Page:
Some decry the political restraint placed on the American military force,
      that they believe could have won, if allowed to make its own battlefield
      decisions. Some blame that same military force directly.

      An easy answer is the media's grand pronouncement of the popular
      disenchantment and lack of will on the part of America to see this war
      through. Some citizens of this nation still rejoice at the outcome,
      victory
      for their friends. Some simply do not care. Some want to forget that it
      ever happened. We must never allow them to do that!

      But whatever you believe, those of us who fought in the swamps, hills,
      jungles, escarpments, caves, and also in the skies of Southeast Asia,
      with
      death dancing around us, did so in the finest tradition of the American
      Fighting Man.

      There was little personal glory in my Vietnam War, and we all knew it,
      with
      what was going on back home. While I was on leave after my first full
      tour, exactly thirty years ago today, my hometown, Framingham,
      Massachusetts, dedicated a flagpole in the town square to Vietnam
      Veterans.
      Counting me, there were eleven people in attendance on a beautiful spring
      morning.

      I remember being disbelieving of the fact that I was still alive after
      waking up on a damp morning, in the highlands, within view of the border
      of
      Laos. I was stunned with my apparent immortality, at the age of
      nineteen.
      In a thankless effort we carried the war to the enemy and continually
      tried
      to pull together the indigenous Southern forces to stand up and fight.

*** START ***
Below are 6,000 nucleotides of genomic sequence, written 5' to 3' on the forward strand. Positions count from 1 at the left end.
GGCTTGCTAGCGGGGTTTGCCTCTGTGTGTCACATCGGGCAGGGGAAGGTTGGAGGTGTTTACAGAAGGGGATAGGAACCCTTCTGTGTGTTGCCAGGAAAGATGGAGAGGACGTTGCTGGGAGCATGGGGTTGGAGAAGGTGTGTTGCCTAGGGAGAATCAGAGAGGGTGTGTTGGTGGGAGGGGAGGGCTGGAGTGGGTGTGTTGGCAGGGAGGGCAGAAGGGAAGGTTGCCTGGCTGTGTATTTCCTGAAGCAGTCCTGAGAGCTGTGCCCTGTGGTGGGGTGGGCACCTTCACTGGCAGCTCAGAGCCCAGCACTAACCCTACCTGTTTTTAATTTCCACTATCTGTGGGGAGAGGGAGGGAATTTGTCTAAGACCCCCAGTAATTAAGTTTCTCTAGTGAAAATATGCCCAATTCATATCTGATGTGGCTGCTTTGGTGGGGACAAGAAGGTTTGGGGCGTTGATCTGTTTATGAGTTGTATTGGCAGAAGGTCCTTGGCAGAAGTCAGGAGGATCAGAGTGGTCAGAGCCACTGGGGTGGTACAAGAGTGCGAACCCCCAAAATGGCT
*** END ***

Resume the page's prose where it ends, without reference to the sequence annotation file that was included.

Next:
With the passing of time, missions accomplished, and the cost of those
      missions recorded in friends lost and left behind, we plodded onward for
      our
      country, shedding our adolescence and our innocence bit by bit. Yet
      despite
      these things, despite vilification from our own countrymen, despite
      comic-opera restraints that decreed that the war could be fought only on
      the
      enemy's terms, despite defenses unmatched in the history of war in the
      air
      and on the ground, we flew and fought. And we almost pulled it off.

      The world will never know, nor does it want to hear, how we had victory
      in
      our grasp, only to have it traded away in one final concession by those
      to
      whom the politically expedient is the best way. Only we know, and we
      will
      keep that knowledge with us to our final breaths. Our courage, loyalty,
      professionalism, and patriotism are a matter of record, and are never to
      be
      questioned by anyone!

      And as the call has come, and will again, from the Book of Isaiah, "Whom
      shall I send, and who will go for us?" those who follow the highest quest
      will answer as they always have. "Here am I; send me," said the author
      and
      so said many other fine young men, as they went off to war, most boys,
      but
      to become men of freedom


      [Non-text portions of this message have been removed]